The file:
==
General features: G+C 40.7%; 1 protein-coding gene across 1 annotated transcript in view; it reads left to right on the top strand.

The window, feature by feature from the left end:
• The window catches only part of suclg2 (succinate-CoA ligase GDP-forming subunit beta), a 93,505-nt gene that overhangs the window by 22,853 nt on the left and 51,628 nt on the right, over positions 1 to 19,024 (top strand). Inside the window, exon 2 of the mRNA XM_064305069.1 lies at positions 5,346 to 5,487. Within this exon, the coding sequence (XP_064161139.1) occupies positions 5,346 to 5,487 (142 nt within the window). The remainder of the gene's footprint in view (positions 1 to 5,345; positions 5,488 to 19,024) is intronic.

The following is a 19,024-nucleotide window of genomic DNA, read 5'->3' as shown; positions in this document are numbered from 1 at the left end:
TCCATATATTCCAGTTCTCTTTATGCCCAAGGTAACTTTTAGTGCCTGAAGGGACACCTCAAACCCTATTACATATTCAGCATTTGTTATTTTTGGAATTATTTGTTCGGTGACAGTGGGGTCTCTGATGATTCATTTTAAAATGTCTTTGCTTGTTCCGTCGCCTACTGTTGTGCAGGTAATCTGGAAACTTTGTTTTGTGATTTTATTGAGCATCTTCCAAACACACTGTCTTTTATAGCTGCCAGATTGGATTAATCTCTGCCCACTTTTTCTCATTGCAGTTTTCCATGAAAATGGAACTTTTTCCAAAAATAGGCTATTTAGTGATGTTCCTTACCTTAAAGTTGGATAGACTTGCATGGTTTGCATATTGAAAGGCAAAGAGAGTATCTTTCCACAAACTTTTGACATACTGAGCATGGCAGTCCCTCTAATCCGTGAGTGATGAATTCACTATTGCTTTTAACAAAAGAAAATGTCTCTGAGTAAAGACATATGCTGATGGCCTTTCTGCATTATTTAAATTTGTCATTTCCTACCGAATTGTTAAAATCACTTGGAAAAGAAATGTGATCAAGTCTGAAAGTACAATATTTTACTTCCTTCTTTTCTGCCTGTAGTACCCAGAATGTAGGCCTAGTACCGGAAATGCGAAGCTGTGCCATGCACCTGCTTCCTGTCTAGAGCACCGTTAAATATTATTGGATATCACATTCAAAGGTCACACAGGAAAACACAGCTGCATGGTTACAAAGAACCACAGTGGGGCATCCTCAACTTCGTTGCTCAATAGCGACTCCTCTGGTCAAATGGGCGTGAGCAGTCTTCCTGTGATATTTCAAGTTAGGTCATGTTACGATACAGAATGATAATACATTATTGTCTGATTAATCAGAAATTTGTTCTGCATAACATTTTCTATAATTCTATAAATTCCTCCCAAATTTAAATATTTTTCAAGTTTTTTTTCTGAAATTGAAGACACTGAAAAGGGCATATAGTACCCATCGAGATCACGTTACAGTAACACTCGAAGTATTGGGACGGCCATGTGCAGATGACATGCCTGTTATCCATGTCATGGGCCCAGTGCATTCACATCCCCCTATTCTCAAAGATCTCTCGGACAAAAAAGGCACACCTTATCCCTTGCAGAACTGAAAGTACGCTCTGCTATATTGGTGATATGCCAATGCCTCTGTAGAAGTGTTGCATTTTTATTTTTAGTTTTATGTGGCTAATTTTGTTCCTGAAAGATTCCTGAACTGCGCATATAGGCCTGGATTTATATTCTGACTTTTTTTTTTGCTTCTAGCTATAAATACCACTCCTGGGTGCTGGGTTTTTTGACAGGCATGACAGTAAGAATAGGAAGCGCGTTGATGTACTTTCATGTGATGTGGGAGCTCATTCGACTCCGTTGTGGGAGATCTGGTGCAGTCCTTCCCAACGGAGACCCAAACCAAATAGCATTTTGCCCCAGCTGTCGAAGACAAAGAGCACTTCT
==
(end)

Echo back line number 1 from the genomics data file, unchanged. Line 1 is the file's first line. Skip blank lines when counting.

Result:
General features: G+C 40.7%; 1 protein-coding gene across 1 annotated transcript in view; it reads left to right on the top strand.